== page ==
Thursday morning was, as always, requests day. I have to say that the programmes that result from the audiences’ requests have been really good this year. Although there are the inevitable repetitions (The Merry Widow seems to pop in for a visit on a regular basis) we do seem to end up with a good variety of styles and content. Di was asked to play the Romance from The Gadfly so the rest of the orchestra decided to sit in the audience and listen leaving Di and I in solo splendour. It felt a bit lonely!


Mass Exodus!

After the morning concert I had a quick meeting with the marketing department and then checked that everything was set up properly in the Grand Hall for the evening. Graham, in his capacity as orchestra stage manager, had supervised the building of the extra rostra for the choir and music stands and chairs were in place for the soloists. I checked with the sound technician that all was well with the additional microphones to capture the choir (they were positioned quite far back and would need some extra enhancement) and then had a quick cup of tea before the 2pm rehearsal.

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Making sure they can be heard!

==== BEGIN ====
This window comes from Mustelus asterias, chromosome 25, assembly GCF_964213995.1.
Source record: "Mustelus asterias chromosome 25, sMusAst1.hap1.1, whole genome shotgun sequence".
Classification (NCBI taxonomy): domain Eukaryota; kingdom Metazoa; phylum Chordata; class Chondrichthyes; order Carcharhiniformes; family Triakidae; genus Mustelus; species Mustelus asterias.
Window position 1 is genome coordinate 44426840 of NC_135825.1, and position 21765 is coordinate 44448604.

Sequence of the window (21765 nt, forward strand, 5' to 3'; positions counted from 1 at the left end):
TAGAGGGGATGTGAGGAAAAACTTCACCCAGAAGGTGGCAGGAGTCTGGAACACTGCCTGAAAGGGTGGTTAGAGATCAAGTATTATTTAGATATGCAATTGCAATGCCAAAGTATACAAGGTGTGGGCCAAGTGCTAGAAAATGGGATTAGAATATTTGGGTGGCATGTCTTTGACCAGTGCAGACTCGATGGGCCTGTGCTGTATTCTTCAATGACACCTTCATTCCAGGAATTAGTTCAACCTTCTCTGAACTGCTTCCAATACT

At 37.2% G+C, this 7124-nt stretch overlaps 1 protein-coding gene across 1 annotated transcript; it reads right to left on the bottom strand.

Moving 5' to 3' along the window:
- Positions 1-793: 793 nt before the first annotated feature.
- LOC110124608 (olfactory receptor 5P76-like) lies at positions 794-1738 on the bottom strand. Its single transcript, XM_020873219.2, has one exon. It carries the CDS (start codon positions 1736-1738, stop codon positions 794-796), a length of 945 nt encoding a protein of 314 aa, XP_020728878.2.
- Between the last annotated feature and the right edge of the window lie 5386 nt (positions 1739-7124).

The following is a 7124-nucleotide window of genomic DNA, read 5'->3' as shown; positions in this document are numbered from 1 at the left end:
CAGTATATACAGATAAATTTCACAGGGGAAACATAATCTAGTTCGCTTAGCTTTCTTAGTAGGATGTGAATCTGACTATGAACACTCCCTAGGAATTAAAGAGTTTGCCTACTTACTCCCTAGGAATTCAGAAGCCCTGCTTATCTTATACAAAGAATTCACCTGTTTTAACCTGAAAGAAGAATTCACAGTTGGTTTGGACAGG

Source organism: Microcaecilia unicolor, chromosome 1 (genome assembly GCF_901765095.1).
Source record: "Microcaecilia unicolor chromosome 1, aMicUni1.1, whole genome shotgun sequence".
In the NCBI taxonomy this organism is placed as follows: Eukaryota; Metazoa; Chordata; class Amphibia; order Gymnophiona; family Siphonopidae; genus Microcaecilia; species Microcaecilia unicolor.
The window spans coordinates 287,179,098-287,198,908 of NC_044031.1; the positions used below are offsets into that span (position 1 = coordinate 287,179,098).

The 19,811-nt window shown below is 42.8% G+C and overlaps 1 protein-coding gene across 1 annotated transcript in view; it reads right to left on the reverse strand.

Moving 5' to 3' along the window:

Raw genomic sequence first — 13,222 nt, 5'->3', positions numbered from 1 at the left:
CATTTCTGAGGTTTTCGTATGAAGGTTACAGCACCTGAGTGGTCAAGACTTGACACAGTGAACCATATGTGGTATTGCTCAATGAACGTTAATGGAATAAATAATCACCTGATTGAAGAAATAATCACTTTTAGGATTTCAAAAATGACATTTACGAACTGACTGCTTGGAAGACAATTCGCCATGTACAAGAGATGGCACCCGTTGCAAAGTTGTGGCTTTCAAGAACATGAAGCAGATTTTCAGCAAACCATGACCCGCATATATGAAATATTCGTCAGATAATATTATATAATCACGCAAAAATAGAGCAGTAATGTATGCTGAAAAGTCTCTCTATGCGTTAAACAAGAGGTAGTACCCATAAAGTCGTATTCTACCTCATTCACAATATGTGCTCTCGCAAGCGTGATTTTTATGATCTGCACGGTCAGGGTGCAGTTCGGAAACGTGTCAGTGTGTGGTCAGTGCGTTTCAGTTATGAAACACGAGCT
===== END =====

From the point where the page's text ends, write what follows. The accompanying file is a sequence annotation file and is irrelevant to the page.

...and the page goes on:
The rehearsal, although long and arduous, went very well. Both Maria Bovino and Owen Webb were in very good voice and, after some fiddling with fold-back so that we could all hear each other properly, we stormed through and were finished by 4.55pm – a whole five minutes early!

I had a cup of tea with some members of York Musical Theatre Company and before we knew it we were ready to start the concert. There was a very gratifying turnout of audience – one of the biggest of the season which would suggest that Rodgers and Hammerstein can still work their magic. Stephen’s narration was witty and informative, the soloists and choir sang like a dream and, of course, the orchestra was magnificent, justly earning their soubriquet: legendary. Prolonged applause at the end brought the evening to a very satisfactory conclusion.


Ladies of the York Musical Theatre Company

Only one more concert the following morning where members of the audience could trip the light fantastic in the Ocean Room and that was the end of another very busy but very enjoyable week. Only four more weeks of the season left now, which means four more blogs and lots more music! Enjoy!



Blog No. 6: Rick Scoates


Welcome to the Scarborough Spa Blog No. 6.

My name is Rick Scoates .
I count bars rest, drink water and accompany the exquisite musicianship of my friends and colleagues on a Trombone. I am also called on to sing and shout and dance about as the mood takes. In fact the job description goes so completely against my natural character, it is a wonder I was asked back (in 2003) after my painfully shy debut in 1991.